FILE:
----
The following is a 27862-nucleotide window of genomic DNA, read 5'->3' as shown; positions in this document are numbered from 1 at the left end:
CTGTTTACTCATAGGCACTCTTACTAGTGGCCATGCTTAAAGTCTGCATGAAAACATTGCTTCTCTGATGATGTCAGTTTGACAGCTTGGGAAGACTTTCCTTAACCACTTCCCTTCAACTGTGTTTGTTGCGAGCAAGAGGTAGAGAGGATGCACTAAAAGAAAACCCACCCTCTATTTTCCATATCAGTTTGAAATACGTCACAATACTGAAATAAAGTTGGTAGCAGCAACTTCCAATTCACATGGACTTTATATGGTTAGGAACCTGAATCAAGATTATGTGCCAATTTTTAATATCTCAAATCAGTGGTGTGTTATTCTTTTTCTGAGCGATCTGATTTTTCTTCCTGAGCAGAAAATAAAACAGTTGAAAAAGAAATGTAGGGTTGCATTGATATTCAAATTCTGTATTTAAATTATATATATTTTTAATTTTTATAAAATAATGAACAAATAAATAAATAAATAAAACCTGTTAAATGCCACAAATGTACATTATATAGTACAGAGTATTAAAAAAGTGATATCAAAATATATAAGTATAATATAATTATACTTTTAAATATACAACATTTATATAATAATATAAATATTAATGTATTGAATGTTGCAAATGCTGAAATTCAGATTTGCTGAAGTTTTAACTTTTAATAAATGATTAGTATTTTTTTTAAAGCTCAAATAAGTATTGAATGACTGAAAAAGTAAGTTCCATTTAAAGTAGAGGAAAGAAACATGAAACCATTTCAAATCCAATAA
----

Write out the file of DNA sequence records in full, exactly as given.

The following is a 27862-nucleotide window of genomic DNA, read 5'->3' as shown; positions in this document are numbered from 1 at the left end:
CTGTTTACTCATAGGCACTCTTACTAGTGGCCATGCTTAAAGTCTGCATGAAAACATTGCTTCTCTGATGATGTCAGTTTGACAGCTTGGGAAGACTTTCCTTAACCACTTCCCTTCAACTGTGTTTGTTGCGAGCAAGAGGTAGAGAGGATGCACTAAAAGAAAACCCACCCTCTATTTTCCATATCAGTTTGAAATACGTCACAATACTGAAATAAAGTTGGTAGCAGCAACTTCCAATTCACATGGACTTTATATGGTTAGGAACCTGAATCAAGATTATGTGCCAATTTTTAATATCTCAAATCAGTGGTGTGTTATTCTTTTTCTGAGCGATCTGATTTTTCTTCCTGAGCAGAAAATAAAACAGTTGAAAAAGAAATGTAGGGTTGCATTGATATTCAAATTCTGTATTTAAATTATATATATTTTTAATTTTTATAAAATAATGAACAAATAAATAAATAAATAAAACCTGTTAAATGCCACAAATGTACATTATATAGTACAGAGTATTAAAAAAGTGATATCAAAATATATAAGTATAATATAATTATACTTTTAAATATACAACATTTATATAATAATATAAATATTAATGTATTGAATGTTGCAAATGCTGAAATTCAGATTTGCTGAAGTTTTAACTTTTAATAAATGATTAGTATTTTTTTTAAAGCTCAAATAAGTATTGAATGACTGAAAAAGTAAGTTCCATTTAAAGTAGAGGAAAGAAACATGAAACCATTTCAAATCCAATAA